folder 030: Correspondence, June–October 1800

June 16 and 26, a legal agreement concerning Saul, an enslaved man who died in an accident while working on raising a house for John Haywood in Wake County, N.C. Saul was enslaved by W. Reese Brewer. Other materials include letters from David Stone, John Steele, W. H. Hill, Nathaniel Macon, Benjamin Williams, and Richard Dobbs Spaight about actions in Congress, relations with France, and the presidential elections; letter, 16 February, from William R. Davie concerning his mission to France; letters from David Stone, Hugh Williamson, Jos. Ross, Joseph Caldwell, P. Henderson, and Thos. [?] Rogers about University affairs--hiring a new president and new teachers, payment of board by students, arrangements for a new building, etc.; letter, 26 November, to Haywood from John Davis (or Daves) about digging up family coffins (possibly of Haywood's wife Sally, who died in 1791 and his son Lee, who died in 1795) and making better arrangements for them in keeping with Haywood's orders; letter, 1 December, from "W N" in medical school in Philadelphia to Miss S. Nelson, Yorkstown, Va.


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with what inexpressible Pleasure My Dearest Friend, did I receive and read your highly valued Letter dated the 22th of the present month which was handed me yesterday Evening, and had been anxiously expected by me, but you dont tell me you are well, and I fear you are otherwise or surely you wou'd inform me you were in Health, and I fear you have suffered from getting wet, when on your way home.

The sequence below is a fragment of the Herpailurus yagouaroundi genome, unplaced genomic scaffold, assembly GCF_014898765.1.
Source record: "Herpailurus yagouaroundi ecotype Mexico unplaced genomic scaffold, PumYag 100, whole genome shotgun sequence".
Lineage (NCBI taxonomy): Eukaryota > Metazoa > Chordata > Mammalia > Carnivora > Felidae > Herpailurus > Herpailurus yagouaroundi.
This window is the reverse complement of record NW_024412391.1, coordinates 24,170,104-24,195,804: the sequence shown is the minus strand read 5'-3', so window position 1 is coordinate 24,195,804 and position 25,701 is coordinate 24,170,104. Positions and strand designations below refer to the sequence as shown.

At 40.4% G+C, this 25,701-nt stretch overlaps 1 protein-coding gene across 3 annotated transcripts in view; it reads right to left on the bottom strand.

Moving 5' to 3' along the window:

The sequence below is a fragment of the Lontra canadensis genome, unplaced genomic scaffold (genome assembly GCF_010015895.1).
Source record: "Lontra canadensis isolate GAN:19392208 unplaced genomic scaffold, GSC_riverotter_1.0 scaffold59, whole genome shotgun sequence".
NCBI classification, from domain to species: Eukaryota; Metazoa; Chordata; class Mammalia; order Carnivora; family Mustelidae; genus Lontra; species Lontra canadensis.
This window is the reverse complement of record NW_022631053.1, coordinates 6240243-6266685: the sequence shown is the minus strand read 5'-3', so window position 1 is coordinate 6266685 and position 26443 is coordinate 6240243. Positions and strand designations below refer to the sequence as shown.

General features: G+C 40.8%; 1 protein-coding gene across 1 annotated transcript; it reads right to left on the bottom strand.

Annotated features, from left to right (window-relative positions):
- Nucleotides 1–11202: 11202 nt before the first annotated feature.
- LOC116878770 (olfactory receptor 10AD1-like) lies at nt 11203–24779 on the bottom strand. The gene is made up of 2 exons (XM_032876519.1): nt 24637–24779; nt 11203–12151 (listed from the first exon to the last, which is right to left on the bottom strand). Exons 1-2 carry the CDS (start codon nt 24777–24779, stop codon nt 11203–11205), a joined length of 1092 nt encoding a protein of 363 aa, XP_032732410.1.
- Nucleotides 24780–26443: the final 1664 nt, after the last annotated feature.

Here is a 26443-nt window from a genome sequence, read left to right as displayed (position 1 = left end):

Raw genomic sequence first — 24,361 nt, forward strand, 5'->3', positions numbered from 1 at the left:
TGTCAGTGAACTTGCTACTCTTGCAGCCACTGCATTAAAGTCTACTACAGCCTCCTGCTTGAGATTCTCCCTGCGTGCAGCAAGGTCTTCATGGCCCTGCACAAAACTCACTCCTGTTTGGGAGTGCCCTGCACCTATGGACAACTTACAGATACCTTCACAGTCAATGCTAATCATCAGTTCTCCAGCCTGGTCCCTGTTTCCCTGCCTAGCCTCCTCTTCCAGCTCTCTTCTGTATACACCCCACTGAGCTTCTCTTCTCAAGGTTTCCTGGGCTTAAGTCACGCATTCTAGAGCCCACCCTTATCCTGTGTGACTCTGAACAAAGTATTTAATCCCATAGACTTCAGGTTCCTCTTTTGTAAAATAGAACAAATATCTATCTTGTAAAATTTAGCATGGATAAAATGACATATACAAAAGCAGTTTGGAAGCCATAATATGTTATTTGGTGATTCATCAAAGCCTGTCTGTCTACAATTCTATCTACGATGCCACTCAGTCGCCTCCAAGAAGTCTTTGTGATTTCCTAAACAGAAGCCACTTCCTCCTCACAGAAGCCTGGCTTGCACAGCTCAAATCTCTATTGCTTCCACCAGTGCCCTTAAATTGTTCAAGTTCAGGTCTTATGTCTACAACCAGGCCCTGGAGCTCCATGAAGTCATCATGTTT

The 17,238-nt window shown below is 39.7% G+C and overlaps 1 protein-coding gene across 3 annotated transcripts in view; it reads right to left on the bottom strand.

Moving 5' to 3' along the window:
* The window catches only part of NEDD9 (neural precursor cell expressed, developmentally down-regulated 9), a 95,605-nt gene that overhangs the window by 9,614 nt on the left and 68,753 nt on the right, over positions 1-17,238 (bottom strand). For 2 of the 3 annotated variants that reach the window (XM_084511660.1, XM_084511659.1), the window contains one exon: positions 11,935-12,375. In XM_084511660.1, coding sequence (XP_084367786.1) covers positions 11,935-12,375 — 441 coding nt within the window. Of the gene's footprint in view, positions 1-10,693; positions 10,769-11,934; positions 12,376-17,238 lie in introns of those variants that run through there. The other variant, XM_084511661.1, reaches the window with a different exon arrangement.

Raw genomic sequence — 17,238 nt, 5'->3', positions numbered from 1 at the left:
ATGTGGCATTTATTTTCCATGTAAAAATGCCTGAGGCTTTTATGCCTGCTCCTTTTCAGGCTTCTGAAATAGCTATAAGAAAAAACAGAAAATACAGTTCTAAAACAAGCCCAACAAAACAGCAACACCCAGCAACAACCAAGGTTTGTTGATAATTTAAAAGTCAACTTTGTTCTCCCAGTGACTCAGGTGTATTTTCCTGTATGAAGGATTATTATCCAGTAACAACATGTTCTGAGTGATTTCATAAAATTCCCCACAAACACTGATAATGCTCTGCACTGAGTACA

Betsey has nearly forgot how to Suck already and has freted very little for beeing weaned and is quite Healthy and is generally

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thought very hansome indeed, only one Lady said not quite so hansome as she expected from what she had heard, alltho she thought her very Pretty and Delicate, but it is a general observation that all the Children with whom she is present look homely to herself.

I am now in Wilmington and was prevailled on by the Family to come down with them, they had had a trip in view before I came. we Travelled down by water and had a very Comodious Large Boat and owning the weather being Pleasant we found it no ways disagreeable the boat itself beeing very dry, and Papa thought change of Air and Marine diet would be of service to my Cough which had grown

worse since comeing here, but it is now better since I have Commenced takeing again. C. Coughdrops.

We return to Holly Shelter again in about 5 or 6 Days at Least, I have no news to acquaint you with only that Betsey grows fast and can say a few words, and will soon talk plain.

I pass my Time Lonely and heavily Enough my Dearest Friend, tho surrounded with Company and Friends for the want of your Affectionate and kind Society. I know and hope you do too how much I wish to see and Converse with you, and therefore will not attempt discribeing to you how much I wish to see you. Adieu and belief me allways tenderly and Affectionately attached to you I remain yr faithfull Eliza E. Haywood

Wilmington May the Eight 1800

Papa Mama and the Girls and my Aunt all beg to be Affectionately remembered you

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John Haywood Esquire


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